5. Make sure everyone is on the same page. If multiple people are involved in your long term care planning, make sure they are all aware of the others' responsibilities. Then, if crisis strikes, everyone is aware of whose job is whose and more likely to work together.


6. Fire when necessary. Remember, these are your documents. You should carefully reassess who has access to your information (debit cards, credit cards, user names, passwords, etc.) If your relationship with a person previously designated has changed, ask your estate planning attorney to help you reevaluate and rewrite your documents to better suit future needs.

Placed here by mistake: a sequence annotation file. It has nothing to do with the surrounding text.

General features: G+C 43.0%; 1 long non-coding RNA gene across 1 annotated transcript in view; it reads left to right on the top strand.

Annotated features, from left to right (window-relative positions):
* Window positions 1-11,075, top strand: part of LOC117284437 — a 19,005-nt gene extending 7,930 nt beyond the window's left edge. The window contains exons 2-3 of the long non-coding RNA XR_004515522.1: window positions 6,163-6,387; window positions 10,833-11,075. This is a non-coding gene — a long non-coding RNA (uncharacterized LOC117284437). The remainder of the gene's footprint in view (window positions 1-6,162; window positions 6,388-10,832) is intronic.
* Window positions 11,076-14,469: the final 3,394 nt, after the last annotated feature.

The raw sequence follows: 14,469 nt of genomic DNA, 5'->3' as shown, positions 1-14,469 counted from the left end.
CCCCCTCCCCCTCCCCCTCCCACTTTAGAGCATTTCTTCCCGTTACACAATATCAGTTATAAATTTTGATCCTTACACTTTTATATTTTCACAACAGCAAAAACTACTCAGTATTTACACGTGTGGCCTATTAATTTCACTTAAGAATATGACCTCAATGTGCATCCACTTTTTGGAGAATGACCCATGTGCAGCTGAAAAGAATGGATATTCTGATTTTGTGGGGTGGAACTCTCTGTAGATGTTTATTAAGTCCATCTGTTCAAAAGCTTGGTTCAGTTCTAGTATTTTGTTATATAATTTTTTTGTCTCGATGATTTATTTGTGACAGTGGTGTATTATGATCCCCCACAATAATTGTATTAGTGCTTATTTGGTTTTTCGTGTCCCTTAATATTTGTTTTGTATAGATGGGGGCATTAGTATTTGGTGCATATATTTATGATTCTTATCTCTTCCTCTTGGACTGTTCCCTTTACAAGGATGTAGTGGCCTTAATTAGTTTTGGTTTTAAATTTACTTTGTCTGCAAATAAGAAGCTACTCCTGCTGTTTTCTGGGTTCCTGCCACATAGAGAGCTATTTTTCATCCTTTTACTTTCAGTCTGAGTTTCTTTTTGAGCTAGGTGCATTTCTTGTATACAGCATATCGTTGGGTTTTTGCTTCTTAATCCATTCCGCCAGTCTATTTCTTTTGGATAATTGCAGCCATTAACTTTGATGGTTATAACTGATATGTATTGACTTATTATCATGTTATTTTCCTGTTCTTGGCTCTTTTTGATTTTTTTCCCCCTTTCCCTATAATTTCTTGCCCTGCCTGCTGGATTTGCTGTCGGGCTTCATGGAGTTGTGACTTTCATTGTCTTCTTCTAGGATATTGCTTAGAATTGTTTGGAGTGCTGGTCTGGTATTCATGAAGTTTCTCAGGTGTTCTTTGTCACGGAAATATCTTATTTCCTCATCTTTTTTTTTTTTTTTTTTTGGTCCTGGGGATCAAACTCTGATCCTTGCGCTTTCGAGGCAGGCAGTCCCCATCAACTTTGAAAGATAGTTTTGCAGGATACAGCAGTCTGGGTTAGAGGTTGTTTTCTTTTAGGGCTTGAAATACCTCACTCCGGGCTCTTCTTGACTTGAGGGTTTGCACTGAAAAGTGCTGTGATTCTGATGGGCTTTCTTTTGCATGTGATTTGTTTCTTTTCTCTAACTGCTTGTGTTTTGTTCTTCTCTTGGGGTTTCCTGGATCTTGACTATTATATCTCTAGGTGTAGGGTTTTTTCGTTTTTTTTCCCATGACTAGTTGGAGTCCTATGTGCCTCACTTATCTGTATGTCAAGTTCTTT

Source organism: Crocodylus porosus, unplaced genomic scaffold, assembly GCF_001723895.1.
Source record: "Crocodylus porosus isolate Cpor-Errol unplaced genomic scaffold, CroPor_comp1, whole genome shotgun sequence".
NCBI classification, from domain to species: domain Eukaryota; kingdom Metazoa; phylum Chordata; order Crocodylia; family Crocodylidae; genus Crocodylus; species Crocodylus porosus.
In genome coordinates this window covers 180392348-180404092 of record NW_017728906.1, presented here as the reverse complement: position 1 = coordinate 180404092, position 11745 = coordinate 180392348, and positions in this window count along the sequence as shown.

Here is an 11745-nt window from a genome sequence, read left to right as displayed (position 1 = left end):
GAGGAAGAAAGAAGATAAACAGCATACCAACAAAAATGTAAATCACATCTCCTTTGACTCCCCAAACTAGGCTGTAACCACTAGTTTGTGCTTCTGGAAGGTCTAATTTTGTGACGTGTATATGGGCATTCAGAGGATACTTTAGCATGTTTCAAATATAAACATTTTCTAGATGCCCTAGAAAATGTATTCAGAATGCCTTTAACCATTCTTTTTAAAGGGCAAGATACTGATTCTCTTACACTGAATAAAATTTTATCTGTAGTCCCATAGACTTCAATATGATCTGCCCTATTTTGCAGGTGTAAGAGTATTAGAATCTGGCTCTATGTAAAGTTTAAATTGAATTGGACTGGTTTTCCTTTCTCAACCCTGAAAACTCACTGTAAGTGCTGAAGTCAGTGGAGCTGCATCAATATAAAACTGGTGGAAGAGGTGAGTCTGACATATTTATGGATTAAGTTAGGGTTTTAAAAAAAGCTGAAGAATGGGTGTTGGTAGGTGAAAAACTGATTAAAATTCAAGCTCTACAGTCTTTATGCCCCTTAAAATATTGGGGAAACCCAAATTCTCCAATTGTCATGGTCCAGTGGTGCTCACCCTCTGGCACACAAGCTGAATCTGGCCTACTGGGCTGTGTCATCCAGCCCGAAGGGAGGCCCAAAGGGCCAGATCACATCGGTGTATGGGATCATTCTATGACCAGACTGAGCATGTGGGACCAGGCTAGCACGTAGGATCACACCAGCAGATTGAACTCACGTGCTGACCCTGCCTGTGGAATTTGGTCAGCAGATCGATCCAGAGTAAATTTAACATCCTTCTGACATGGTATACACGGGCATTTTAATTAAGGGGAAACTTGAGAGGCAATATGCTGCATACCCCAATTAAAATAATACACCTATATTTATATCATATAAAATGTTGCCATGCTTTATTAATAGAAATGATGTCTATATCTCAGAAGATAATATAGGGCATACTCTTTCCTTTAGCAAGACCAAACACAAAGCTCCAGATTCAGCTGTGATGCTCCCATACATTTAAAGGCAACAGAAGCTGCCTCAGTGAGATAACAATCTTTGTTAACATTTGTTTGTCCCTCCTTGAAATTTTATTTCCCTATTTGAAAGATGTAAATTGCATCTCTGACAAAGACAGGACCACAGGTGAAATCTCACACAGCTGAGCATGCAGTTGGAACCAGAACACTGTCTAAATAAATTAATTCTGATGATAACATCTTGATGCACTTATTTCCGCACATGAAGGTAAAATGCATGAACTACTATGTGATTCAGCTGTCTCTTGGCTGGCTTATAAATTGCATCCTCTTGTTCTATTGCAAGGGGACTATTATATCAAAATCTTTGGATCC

Frequently asked questions:


What is "incapacity"?

Incapacity means a person does not have the physical and/or mental ability to manage their affairs.


Your capacity affects the creation of your Power of Attorney in that you must be mentally capable of making your own decisions at the time of creating the document for it to be valid.

Your capacity also impacts when your Power of Attorney ends. While an Ordinary Power of Attorney will cancel automatically if you become incapacitated, a Durable Power of Attorney will remain in effect even after you become incapacitated.


What is the difference between a Power of Attorney and a conservatorship?